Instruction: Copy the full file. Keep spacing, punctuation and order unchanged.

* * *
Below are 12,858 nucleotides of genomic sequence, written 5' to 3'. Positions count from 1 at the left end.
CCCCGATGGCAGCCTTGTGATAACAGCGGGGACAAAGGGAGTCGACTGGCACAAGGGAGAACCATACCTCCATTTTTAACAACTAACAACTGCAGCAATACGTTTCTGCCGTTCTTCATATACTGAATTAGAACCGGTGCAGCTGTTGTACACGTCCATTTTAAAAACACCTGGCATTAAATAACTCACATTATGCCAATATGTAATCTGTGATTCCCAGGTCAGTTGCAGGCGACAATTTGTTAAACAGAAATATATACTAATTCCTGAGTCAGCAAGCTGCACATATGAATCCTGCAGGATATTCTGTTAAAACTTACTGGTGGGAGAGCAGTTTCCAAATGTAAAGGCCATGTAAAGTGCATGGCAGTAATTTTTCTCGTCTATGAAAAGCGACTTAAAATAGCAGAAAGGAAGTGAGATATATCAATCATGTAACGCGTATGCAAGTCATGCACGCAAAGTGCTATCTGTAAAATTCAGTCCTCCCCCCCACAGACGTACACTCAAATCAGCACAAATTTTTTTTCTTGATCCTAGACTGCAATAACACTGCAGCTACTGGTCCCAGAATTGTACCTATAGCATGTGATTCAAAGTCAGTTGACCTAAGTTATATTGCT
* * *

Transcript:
Below are 12,858 nucleotides of genomic sequence, written 5' to 3'. Positions count from 1 at the left end.
CCCCGATGGCAGCCTTGTGATAACAGCGGGGACAAAGGGAGTCGACTGGCACAAGGGAGAACCATACCTCCATTTTTAACAACTAACAACTGCAGCAATACGTTTCTGCCGTTCTTCATATACTGAATTAGAACCGGTGCAGCTGTTGTACACGTCCATTTTAAAAACACCTGGCATTAAATAACTCACATTATGCCAATATGTAATCTGTGATTCCCAGGTCAGTTGCAGGCGACAATTTGTTAAACAGAAATATATACTAATTCCTGAGTCAGCAAGCTGCACATATGAATCCTGCAGGATATTCTGTTAAAACTTACTGGTGGGAGAGCAGTTTCCAAATGTAAAGGCCATGTAAAGTGCATGGCAGTAATTTTTCTCGTCTATGAAAAGCGACTTAAAATAGCAGAAAGGAAGTGAGATATATCAATCATGTAACGCGTATGCAAGTCATGCACGCAAAGTGCTATCTGTAAAATTCAGTCCTCCCCCCCACAGACGTACACTCAAATCAGCACAAATTTTTTTTCTTGATCCTAGACTGCAATAACACTGCAGCTACTGGTCCCAGAATTGTACCTATAGCATGTGATTCAAAGTCAGTTGACCTAAGTTATATTGCT